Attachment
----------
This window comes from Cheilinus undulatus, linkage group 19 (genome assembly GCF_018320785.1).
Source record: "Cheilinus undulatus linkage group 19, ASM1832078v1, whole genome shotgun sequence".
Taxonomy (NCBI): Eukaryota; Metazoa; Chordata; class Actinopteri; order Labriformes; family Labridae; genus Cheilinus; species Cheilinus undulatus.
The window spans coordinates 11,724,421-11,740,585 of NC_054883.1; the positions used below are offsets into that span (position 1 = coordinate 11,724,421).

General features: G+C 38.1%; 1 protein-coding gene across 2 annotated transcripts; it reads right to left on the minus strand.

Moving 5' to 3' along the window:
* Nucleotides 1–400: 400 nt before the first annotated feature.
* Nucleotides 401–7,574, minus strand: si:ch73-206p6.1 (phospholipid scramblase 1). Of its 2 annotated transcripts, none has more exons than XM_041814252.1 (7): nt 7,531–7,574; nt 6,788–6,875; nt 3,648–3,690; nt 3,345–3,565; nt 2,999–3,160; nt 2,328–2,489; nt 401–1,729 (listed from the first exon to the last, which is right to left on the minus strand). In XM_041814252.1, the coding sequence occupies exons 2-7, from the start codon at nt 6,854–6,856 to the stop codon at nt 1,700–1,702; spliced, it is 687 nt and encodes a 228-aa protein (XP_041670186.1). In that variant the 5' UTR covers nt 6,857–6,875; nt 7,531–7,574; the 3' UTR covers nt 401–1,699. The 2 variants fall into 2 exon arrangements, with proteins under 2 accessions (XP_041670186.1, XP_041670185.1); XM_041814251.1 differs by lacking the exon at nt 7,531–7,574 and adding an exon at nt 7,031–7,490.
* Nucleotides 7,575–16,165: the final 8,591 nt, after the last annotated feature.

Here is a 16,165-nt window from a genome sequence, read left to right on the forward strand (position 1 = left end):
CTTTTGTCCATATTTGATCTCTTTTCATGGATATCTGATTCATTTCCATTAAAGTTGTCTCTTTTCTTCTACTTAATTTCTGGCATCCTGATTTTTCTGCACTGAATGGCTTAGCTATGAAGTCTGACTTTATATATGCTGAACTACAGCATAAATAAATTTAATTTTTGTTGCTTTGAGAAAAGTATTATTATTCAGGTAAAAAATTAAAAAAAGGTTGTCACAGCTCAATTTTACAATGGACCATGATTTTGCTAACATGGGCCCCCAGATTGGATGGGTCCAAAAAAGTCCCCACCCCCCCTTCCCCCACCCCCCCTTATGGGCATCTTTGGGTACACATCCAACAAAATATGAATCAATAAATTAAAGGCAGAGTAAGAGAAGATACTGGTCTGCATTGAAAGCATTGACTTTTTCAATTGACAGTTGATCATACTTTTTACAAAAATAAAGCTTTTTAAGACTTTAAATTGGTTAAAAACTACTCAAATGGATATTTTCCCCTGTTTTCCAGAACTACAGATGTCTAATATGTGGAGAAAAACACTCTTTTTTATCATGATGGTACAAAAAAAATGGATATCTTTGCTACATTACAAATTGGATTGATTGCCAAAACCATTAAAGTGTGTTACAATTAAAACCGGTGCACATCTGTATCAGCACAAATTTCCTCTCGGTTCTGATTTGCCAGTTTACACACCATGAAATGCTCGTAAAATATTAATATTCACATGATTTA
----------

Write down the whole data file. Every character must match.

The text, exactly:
This window comes from Cheilinus undulatus, linkage group 19 (genome assembly GCF_018320785.1).
Source record: "Cheilinus undulatus linkage group 19, ASM1832078v1, whole genome shotgun sequence".
Taxonomy (NCBI): Eukaryota; Metazoa; Chordata; class Actinopteri; order Labriformes; family Labridae; genus Cheilinus; species Cheilinus undulatus.
The window spans coordinates 11,724,421-11,740,585 of NC_054883.1; the positions used below are offsets into that span (position 1 = coordinate 11,724,421).

General features: G+C 38.1%; 1 protein-coding gene across 2 annotated transcripts; it reads right to left on the minus strand.

Moving 5' to 3' along the window:
* Nucleotides 1–400: 400 nt before the first annotated feature.
* Nucleotides 401–7,574, minus strand: si:ch73-206p6.1 (phospholipid scramblase 1). Of its 2 annotated transcripts, none has more exons than XM_041814252.1 (7): nt 7,531–7,574; nt 6,788–6,875; nt 3,648–3,690; nt 3,345–3,565; nt 2,999–3,160; nt 2,328–2,489; nt 401–1,729 (listed from the first exon to the last, which is right to left on the minus strand). In XM_041814252.1, the coding sequence occupies exons 2-7, from the start codon at nt 6,854–6,856 to the stop codon at nt 1,700–1,702; spliced, it is 687 nt and encodes a 228-aa protein (XP_041670186.1). In that variant the 5' UTR covers nt 6,857–6,875; nt 7,531–7,574; the 3' UTR covers nt 401–1,699. The 2 variants fall into 2 exon arrangements, with proteins under 2 accessions (XP_041670186.1, XP_041670185.1); XM_041814251.1 differs by lacking the exon at nt 7,531–7,574 and adding an exon at nt 7,031–7,490.
* Nucleotides 7,575–16,165: the final 8,591 nt, after the last annotated feature.

Here is a 16,165-nt window from a genome sequence, read left to right on the forward strand (position 1 = left end):
CTTTTGTCCATATTTGATCTCTTTTCATGGATATCTGATTCATTTCCATTAAAGTTGTCTCTTTTCTTCTACTTAATTTCTGGCATCCTGATTTTTCTGCACTGAATGGCTTAGCTATGAAGTCTGACTTTATATATGCTGAACTACAGCATAAATAAATTTAATTTTTGTTGCTTTGAGAAAAGTATTATTATTCAGGTAAAAAATTAAAAAAAGGTTGTCACAGCTCAATTTTACAATGGACCATGATTTTGCTAACATGGGCCCCCAGATTGGATGGGTCCAAAAAAGTCCCCACCCCCCCTTCCCCCACCCCCCCTTATGGGCATCTTTGGGTACACATCCAACAAAATATGAATCAATAAATTAAAGGCAGAGTAAGAGAAGATACTGGTCTGCATTGAAAGCATTGACTTTTTCAATTGACAGTTGATCATACTTTTTACAAAAATAAAGCTTTTTAAGACTTTAAATTGGTTAAAAACTACTCAAATGGATATTTTCCCCTGTTTTCCAGAACTACAGATGTCTAATATGTGGAGAAAAACACTCTTTTTTATCATGATGGTACAAAAAAAATGGATATCTTTGCTACATTACAAATTGGATTGATTGCCAAAACCATTAAAGTGTGTTACAATTAAAACCGGTGCACATCTGTATCAGCACAAATTTCCTCTCGGTTCTGATTTGCCAGTTTACACACCATGAAATGCTCGTAAAATATTAATATTCACATGATTTA